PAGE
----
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Search results for Replacing A Failed Hard Drive In A Software RAID1 Array

Solaris

Installing Solaris 8 x86

Post date: April 13, 2005, 03:04 Category: Installing Views: 3277 Comments
Tutorial quote: Solaris x86 can picky when it comes to hardware. It may not work on hardware that's not listed in the HCL (Hardware Compatibility List). My older Pentium system's motherboard was OK, and it found the hard-drive I had connected to the primary IDE channel (on the motherboard) but it wouldn't recognize the CD-ROM drive even though it was connected to the secondary IDE channel on the motherboard. (I had better luck on a system where the CD-ROM drive was connected as the slave on the primary IDE channel. I prefer to keep the CD-ROM drive off the hard-drive channel but if all else fails you can try this to see if it works. :)
Ubuntu

NTFS Disk Recovery

Post date: February 12, 2010, 12:02 Category: Miscellaneous Views: 3001 Comments
Tutorial quote: Mary, the daughter of a friend is in college: her Windows XP laptop constantly reboots and, we suspect, has a bad hard drive. The system will boot a live CD (Ubuntu 9.10 Karmic Koala Desktop), and data on the hard drive can be read. During boot, the live CD identifies disk errors and tries unsuccessfully to repair them.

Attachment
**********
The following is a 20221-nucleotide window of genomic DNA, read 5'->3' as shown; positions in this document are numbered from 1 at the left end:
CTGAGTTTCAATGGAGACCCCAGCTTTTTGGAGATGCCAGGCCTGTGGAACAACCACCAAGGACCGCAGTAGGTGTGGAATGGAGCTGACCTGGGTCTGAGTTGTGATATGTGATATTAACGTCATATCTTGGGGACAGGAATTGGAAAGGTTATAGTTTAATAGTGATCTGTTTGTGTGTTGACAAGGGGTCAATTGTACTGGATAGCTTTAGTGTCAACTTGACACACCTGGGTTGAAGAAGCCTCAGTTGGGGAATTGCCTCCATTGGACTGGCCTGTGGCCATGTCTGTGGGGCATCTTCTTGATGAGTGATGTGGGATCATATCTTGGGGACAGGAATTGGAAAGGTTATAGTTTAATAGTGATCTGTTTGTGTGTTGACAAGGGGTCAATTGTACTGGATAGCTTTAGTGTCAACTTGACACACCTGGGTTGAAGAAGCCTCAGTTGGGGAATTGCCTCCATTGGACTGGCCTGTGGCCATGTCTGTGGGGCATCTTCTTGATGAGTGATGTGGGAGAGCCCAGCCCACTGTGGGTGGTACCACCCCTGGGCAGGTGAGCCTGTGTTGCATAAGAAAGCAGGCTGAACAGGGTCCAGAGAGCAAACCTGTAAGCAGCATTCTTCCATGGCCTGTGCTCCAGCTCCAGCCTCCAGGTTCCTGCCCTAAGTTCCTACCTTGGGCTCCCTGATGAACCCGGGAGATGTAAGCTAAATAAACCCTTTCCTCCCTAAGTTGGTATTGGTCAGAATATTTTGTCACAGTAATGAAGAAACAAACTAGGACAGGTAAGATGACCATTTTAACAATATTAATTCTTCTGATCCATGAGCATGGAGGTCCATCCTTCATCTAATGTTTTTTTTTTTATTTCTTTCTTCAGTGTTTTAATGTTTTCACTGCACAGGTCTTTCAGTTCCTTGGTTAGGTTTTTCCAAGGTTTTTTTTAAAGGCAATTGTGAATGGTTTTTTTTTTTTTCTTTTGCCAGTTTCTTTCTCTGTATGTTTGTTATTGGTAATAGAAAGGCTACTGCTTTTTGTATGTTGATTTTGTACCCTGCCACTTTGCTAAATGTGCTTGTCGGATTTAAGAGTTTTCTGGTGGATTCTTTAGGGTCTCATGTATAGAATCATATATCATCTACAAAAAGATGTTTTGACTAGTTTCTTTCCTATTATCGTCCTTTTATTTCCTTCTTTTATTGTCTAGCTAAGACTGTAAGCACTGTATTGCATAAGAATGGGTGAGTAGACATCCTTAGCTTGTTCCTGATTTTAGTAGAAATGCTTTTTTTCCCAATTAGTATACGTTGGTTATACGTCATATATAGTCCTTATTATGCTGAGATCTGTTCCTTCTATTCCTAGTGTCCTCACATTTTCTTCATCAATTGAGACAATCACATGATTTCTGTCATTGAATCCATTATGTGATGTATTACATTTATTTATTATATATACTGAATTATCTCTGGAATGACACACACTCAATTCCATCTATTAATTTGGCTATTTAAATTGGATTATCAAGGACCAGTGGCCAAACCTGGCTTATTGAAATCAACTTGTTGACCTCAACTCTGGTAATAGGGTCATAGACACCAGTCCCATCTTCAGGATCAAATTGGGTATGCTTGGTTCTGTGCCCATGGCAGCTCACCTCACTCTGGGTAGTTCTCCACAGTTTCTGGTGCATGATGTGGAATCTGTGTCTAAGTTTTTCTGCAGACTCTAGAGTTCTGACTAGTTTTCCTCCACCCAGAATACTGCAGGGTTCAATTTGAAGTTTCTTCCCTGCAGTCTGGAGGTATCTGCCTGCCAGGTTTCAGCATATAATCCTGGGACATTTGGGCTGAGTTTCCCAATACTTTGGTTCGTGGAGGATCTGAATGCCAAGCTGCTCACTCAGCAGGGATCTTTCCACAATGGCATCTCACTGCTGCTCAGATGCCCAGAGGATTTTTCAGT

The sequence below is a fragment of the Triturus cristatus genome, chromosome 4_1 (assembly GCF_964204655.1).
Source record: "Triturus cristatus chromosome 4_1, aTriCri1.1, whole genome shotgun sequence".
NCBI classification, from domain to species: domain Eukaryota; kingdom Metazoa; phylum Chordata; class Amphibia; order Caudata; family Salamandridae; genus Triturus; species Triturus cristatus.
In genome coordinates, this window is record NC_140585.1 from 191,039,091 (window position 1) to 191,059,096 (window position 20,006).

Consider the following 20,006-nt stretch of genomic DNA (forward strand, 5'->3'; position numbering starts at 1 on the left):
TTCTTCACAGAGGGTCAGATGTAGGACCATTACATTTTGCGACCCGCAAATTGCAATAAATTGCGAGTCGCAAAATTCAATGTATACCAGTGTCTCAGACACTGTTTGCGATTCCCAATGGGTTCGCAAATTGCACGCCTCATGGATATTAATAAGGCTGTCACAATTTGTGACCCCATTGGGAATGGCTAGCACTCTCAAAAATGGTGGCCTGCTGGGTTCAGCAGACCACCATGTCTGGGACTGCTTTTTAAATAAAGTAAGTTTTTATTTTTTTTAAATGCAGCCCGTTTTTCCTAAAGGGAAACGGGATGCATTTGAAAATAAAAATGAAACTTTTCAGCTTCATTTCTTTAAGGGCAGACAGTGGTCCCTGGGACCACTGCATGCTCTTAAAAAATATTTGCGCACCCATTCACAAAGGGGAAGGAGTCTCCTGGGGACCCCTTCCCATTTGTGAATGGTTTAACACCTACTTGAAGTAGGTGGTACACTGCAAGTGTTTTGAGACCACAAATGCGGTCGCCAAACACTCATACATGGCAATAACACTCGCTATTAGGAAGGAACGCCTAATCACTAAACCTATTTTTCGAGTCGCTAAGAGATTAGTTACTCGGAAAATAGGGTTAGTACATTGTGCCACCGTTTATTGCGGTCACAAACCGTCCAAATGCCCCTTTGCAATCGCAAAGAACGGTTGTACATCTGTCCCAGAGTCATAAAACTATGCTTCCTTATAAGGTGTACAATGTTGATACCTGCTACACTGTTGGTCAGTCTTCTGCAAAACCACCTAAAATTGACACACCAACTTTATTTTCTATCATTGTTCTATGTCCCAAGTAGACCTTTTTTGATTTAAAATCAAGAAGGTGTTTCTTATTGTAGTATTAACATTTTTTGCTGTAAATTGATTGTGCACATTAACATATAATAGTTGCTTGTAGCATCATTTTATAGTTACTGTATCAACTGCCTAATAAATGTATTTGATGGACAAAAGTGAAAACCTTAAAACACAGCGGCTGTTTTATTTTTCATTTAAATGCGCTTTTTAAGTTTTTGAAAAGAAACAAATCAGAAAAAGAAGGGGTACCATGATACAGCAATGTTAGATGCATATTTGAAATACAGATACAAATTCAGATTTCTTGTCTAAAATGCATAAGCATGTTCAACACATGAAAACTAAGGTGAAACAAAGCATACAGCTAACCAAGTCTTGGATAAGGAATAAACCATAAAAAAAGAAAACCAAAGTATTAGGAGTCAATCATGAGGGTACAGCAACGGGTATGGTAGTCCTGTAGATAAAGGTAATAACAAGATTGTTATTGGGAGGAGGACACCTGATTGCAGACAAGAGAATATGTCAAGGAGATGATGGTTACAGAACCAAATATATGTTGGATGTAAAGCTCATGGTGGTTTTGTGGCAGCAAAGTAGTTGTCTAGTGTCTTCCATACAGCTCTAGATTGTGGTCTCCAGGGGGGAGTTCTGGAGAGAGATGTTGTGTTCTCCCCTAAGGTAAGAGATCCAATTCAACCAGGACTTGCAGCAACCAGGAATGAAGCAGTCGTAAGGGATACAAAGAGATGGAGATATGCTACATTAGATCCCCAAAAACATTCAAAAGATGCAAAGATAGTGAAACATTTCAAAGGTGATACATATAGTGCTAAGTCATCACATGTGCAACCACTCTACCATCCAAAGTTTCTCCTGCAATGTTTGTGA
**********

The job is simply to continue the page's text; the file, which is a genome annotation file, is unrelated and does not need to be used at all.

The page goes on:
Linux

Storing Files/Directories In Memory With tmpfs

Post date: December 9, 2008, 12:12 Category: Miscellaneous Views: 2905 Comments
Tutorial quote: You probably know that reading from RAM is a lot of faster than reading files from the hard drive, and reduces your disk I/O. This article shows how you can store files and directories in memory instead of on the hard drive with the help of tmpfs (a file system for creating memory devices). This is ideal for file caches and other temporary data (such as PHP's session files if you are using session.save_handler = files) because the data is lost when you power down or reboot the system.
Linux

HOWTO backup your linux system using bash, tar and netcat

Post date: April 2, 2006, 22:04 Category: System Views: 2721 Comments
Tutorial quote: I recently ran into the problem of not having enough hard drive space on my slackware linux laptop, but was lucky enough to have a much bigger drive sitting around from before and wanted a way to perform a hassle free seamless upgrade. i had this idea and it worked pretty well so i thought i would share it since i think it's pretty cool and only requires the use of two tools that should be included with all distributions.
Linux

Create an Image of a Crashed Hard Drive with ddrescue and mount it in Windows

Post date: January 8, 2011, 23:01 Category: Miscellaneous Views: 4153 Comments
Tutorial quote: This tutorial is written for those wanting to use ddrescue via live cd to create an image of drive and later recover it in Windows. The tutorial uses plain language.
OSX

Recover a dead hard drive using dd

Post date: October 23, 2006, 03:10 Category: System Views: 15355 Comments
Tutorial quote: The Unix program dd is a disk copying util that you can use at the command line in order to make a disk image. It makes a bit-by-bit copy of the drive it's copying, caring nothing about filesystem type, files, or anything else. It's a great way to workaround the need for Norton Ghost.